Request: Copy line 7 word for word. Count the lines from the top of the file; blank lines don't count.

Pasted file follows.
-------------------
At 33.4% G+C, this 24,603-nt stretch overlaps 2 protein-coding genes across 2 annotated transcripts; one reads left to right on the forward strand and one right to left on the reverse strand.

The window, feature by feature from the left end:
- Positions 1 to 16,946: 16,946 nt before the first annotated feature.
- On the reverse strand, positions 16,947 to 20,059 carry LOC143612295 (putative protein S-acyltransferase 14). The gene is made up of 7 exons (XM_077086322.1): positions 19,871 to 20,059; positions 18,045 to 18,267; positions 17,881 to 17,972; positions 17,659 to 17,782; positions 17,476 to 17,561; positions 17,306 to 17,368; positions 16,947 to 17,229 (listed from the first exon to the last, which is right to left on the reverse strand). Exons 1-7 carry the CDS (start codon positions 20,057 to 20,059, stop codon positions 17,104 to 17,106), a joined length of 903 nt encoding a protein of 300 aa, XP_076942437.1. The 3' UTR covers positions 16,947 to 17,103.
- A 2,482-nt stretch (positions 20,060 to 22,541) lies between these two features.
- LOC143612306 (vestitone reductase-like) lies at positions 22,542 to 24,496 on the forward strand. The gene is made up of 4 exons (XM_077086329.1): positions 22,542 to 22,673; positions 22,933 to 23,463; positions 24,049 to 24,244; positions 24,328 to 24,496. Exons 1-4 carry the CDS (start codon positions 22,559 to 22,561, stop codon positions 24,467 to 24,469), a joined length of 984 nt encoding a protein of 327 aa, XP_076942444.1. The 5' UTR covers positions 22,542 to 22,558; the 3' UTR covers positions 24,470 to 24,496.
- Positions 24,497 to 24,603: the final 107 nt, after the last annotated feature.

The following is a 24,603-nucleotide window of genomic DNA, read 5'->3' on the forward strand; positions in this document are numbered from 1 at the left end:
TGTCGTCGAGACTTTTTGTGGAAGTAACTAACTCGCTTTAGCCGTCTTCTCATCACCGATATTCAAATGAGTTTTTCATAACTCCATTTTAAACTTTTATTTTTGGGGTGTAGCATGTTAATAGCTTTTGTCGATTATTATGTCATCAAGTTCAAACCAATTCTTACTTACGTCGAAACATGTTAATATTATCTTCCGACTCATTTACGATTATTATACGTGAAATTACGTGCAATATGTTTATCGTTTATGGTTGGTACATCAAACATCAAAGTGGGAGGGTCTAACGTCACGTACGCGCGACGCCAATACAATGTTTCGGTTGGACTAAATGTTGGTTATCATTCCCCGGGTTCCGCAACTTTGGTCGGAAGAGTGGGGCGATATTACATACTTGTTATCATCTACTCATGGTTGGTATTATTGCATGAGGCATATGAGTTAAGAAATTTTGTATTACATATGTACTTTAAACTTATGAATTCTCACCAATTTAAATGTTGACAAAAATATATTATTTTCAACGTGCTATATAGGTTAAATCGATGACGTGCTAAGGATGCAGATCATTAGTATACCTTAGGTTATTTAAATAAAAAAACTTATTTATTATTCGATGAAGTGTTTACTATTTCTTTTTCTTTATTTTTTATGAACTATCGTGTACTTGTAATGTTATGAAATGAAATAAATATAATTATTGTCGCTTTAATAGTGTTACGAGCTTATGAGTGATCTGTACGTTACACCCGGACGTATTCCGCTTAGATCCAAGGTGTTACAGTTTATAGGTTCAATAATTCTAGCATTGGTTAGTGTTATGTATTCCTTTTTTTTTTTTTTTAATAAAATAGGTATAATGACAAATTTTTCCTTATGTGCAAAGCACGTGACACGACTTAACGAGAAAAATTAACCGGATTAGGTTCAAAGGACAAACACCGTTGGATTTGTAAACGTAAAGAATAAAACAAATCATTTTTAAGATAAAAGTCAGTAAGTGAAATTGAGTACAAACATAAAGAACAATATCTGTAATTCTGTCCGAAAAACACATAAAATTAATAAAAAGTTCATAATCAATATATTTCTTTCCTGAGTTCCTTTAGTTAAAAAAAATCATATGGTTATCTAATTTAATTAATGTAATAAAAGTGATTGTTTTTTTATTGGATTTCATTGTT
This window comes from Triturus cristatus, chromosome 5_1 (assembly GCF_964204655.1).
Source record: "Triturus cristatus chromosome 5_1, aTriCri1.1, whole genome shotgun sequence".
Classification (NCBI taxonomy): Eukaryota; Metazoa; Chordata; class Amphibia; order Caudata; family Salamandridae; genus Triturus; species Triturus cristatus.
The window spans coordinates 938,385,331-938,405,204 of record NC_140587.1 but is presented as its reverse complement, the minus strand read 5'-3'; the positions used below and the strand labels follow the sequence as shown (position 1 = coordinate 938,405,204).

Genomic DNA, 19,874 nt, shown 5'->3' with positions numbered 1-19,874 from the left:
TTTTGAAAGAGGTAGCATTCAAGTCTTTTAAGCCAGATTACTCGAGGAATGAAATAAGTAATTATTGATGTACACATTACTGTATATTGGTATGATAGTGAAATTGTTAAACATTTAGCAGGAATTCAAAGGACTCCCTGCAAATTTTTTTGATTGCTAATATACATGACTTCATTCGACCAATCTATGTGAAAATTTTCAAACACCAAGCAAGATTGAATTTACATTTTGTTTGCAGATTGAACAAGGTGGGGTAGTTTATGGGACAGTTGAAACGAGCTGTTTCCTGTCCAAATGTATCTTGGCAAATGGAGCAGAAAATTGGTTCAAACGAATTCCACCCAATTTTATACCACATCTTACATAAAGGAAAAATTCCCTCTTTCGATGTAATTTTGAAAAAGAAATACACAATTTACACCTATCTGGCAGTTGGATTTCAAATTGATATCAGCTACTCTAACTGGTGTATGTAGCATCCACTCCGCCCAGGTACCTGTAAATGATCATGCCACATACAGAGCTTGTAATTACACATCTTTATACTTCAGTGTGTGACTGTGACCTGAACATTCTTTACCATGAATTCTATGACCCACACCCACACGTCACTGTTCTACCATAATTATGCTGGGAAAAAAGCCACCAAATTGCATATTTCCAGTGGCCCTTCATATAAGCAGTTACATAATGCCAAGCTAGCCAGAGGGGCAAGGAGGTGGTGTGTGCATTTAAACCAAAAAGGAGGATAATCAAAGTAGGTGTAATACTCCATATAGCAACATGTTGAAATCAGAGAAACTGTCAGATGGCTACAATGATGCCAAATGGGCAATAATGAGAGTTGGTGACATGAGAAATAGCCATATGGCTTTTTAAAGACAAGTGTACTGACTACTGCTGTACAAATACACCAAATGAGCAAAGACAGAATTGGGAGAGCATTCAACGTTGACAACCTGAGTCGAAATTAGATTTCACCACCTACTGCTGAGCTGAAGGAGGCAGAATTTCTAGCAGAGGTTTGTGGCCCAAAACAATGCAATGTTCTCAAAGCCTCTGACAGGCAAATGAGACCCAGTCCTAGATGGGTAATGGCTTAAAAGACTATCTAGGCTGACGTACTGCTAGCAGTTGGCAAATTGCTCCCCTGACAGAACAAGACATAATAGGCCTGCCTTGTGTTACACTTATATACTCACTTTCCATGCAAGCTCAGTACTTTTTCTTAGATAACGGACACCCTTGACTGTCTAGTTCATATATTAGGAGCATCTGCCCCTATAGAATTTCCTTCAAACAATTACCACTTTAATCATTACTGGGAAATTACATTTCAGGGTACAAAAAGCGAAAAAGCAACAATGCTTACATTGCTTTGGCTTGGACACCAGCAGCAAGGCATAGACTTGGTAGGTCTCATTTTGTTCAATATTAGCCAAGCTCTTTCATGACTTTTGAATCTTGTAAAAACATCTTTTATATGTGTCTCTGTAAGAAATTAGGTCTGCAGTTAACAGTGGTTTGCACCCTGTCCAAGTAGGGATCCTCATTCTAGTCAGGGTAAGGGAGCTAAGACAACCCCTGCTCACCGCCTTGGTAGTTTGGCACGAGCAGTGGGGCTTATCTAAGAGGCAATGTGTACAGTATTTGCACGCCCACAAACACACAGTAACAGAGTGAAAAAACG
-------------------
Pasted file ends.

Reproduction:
- Positions 24,497 to 24,603: the final 107 nt, after the last annotated feature.